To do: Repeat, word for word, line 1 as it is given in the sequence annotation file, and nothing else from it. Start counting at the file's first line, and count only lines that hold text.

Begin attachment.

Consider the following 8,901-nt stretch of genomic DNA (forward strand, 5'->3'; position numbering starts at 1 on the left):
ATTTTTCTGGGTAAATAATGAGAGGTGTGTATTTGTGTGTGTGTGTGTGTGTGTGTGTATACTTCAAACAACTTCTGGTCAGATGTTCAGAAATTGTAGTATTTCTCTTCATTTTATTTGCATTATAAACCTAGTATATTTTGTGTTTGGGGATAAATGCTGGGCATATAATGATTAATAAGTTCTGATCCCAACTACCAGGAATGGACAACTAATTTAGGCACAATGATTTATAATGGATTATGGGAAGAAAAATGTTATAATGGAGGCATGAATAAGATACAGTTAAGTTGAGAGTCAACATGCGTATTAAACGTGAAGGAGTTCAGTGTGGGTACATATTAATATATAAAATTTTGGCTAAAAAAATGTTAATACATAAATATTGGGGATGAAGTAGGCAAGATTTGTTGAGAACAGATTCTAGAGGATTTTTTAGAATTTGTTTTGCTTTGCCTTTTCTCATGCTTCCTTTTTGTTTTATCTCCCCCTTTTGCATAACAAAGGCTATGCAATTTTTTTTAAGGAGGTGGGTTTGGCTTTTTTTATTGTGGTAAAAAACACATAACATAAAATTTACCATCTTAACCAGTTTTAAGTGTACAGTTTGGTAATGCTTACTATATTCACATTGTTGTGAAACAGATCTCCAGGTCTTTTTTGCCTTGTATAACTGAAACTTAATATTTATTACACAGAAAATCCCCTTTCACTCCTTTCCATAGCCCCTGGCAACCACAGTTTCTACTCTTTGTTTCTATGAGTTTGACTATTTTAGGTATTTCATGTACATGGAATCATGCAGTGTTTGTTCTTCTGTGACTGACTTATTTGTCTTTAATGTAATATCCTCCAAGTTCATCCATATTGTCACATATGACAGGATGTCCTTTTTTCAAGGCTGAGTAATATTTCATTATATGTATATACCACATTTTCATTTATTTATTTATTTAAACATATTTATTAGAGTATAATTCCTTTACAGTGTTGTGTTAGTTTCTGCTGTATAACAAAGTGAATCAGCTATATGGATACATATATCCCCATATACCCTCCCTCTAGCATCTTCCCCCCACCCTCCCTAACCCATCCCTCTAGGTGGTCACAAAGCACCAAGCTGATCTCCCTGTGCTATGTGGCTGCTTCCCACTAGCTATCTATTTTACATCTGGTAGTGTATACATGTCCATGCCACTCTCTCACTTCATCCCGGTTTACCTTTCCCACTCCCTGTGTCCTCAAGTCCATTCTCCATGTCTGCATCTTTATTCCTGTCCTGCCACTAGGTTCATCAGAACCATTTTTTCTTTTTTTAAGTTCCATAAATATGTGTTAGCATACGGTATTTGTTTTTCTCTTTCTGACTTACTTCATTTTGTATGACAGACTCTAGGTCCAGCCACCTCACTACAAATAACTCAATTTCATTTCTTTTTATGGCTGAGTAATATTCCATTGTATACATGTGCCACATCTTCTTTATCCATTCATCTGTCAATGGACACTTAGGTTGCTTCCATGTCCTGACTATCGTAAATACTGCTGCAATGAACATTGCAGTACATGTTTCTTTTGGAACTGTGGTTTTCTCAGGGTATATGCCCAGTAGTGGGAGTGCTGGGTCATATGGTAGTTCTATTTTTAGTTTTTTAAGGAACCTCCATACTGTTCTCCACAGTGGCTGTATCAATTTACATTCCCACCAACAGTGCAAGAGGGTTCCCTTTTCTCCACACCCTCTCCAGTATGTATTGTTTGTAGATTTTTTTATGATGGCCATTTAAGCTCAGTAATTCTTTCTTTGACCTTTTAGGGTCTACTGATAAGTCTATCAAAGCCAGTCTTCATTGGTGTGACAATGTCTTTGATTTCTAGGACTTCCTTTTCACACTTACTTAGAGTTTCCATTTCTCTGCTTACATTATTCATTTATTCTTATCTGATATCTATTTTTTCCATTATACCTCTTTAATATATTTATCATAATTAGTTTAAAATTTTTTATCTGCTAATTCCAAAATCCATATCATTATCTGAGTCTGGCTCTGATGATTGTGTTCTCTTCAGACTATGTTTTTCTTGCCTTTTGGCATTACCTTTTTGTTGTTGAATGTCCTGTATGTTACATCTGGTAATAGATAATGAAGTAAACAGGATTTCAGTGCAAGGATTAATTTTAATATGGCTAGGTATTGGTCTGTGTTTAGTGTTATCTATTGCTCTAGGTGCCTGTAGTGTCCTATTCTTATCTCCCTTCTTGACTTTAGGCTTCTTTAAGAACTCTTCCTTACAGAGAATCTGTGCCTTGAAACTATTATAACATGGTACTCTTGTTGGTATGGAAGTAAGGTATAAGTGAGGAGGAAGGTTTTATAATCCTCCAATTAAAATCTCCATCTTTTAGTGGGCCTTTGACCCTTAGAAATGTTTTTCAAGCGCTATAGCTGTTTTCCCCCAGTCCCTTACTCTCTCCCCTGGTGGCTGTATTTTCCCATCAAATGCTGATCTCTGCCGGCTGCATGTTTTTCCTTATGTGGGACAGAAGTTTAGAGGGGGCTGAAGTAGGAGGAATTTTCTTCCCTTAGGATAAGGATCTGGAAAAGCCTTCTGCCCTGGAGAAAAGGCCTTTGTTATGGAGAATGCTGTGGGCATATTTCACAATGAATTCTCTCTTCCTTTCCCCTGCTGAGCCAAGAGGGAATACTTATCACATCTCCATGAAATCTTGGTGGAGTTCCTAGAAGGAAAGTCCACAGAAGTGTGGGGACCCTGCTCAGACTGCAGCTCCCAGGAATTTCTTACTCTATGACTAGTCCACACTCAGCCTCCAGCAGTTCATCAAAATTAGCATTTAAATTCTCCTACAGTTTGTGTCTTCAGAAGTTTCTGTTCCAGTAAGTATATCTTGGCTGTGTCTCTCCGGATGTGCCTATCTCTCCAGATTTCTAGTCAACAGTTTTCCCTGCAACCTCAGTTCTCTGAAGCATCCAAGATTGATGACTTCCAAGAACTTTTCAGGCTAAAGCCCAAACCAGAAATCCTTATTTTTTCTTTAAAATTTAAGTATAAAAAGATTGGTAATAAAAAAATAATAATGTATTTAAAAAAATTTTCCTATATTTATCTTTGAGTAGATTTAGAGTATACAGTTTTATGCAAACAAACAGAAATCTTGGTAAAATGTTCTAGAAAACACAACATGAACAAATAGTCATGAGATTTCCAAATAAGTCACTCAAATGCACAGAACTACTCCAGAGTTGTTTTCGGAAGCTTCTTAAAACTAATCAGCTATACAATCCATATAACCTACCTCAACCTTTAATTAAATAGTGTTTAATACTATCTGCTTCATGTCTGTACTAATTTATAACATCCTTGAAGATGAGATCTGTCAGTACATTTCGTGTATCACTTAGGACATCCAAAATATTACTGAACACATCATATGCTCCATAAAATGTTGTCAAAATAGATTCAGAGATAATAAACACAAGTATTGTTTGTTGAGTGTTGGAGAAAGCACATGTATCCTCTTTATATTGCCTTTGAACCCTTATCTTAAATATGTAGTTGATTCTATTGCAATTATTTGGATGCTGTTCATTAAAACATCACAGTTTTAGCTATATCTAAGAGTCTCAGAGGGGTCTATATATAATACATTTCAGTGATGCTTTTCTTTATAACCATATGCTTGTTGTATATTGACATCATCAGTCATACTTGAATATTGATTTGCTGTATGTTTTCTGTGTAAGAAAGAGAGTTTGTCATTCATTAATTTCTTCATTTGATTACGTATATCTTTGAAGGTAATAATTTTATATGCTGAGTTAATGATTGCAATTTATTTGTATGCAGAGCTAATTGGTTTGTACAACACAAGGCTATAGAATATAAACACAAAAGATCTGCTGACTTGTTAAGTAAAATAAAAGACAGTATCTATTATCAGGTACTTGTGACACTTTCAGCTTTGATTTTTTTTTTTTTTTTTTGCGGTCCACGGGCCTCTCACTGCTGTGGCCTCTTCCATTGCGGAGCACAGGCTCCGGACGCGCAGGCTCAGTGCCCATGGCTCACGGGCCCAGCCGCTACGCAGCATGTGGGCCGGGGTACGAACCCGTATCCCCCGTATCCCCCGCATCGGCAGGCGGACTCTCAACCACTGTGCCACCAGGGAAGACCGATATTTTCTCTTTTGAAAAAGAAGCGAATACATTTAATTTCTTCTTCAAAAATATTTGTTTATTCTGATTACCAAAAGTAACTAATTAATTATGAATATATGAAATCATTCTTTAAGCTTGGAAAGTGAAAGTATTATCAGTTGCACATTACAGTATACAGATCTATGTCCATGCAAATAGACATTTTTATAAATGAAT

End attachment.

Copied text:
Consider the following 8,901-nt stretch of genomic DNA (forward strand, 5'->3'; position numbering starts at 1 on the left):